The above preview is unformatted text

This student written piece of work is one of many that can be found in our GCSE Mary Shelley section.

Found what you're looking for?

  • Start learning 29% faster today
  • 150,000+ documents available
  • Just £6.99 a month

Not the one? Search for your essay title...
  • Join over 1.2 million students every month
  • Accelerate your learning by 29%
  • Unlimited access from just £6.99 per month

See related essaysSee related essays

Related GCSE Mary Shelley essays

  1. Peer reviewed

    How does Shelley present the idea of Monsters and Monstrosity in Frankenstein?

    5 star(s)

    'No father had watched my infant days, no mother had blessed me with smiles and caresses; or if they had, all my past life was now a blot, a blind vacancy in which I distinguished nothing'. This shows that the creation is more human than 'monstrous' and that in fact

  2. Compare and Contrast "Frankenstein" by Mary Shelley and "Flowers For Algernon" by Daniel Keyes, ...

    questions about his existence, Charlie learns the hard way that 'being smart' does not bring happiness. As the story goes on the reader learns how throughout his life Charlie has always been isolated, even by his own parents who disowned him, however until the surgery Charlie has never noticed, let alone understood why.

  1. How does Mary Shelley present Frankenstein the monster and what do we find out ...

    burned rooted people, this is very effective on the readers because it makes you feel as if you are there and are actually experiencing it. This also again shows the intelligence of Mary Shelley. This quote shows that he is willing to give sleep and food because he was so

  2. Mary Shelley's Frankenstein.

    By this time he has already been lost to cruelty of the world and decides to attack his creator, who never really believed that it was a good idea to create the beast. This results in lots of rage towards Frankenstein but at the end of the film he still refers to Frankenstein as his father.

  1. Mary Shelley's Frankenstein explores the consequences of what happens when man tries to play ...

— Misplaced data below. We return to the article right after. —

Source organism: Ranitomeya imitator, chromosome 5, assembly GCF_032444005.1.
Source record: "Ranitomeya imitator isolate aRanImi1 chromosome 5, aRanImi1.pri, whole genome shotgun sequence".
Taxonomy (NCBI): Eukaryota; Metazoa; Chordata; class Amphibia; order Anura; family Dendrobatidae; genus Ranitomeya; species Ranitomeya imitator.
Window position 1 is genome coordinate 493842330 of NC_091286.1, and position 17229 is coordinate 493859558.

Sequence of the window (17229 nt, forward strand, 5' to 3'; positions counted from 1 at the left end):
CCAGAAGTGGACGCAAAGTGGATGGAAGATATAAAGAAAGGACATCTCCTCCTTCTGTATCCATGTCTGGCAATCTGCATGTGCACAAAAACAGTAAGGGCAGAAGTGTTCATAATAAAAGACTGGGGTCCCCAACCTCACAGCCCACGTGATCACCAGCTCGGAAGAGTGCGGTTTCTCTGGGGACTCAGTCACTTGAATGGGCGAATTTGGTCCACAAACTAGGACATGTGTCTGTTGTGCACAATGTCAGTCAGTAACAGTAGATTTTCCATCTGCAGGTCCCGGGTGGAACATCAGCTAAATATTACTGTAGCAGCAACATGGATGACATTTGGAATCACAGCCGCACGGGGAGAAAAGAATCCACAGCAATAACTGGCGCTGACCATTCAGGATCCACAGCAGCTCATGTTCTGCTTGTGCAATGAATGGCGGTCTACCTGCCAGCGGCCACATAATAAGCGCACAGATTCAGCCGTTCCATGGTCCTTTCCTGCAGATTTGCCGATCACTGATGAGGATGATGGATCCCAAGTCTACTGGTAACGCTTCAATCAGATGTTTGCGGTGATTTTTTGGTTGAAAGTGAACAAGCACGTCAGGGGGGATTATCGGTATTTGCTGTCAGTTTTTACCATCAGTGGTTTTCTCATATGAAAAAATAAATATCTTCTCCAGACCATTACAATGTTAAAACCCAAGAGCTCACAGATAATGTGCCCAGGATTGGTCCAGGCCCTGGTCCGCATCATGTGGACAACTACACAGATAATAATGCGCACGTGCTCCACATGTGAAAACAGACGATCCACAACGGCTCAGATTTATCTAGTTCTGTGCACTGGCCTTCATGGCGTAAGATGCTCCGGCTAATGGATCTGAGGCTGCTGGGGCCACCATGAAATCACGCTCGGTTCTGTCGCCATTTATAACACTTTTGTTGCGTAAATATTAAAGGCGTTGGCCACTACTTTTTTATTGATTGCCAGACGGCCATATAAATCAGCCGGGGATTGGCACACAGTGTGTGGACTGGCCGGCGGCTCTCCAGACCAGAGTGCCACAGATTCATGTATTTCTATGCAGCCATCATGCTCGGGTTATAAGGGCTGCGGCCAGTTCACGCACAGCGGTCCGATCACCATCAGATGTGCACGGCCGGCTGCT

In the process, Frankenstein does not know that he will create an actual monster, but he wants to give life to a being in his image. He collects different body parts and manages to put them together to form a figure of man.

  2. Examine the ways in which Mary Shelley engages the readers sympathies for the monster.

    He learns the language by listening to conversations between the cottagers and also finds books and articles; he is extremely keen for knowledge and appreciates both the science of letters and the language. This displays how appreciative he is compared to the majority of ordinary human beings.

  1. Mary Shelly's Frankenstein is a story that explores issues of isolation, domestic affection and ...

    Victor, as the first child, spent the first years of his life as an only child, born into an aristocratic family and showered with affection. "I remained for several years their only child", his parents drew "inexhaustible stores of affection from a every mine of love to bestow upon me".

  2. Mary Shelley's Frankenstein.

    The bodily features of the monster, are described as un-natural, this is initially shown to us through imagery. The phrase 'dull yellow eye' suggests that the body is an un-natural and that it is also breaking the laws of god and man as it is an unhealthy and unusual sight.

  • Over 160,000 pieces
    of student written work
  • Annotated by
    experienced teachers
  • Ideas and feedback to
    improve your own work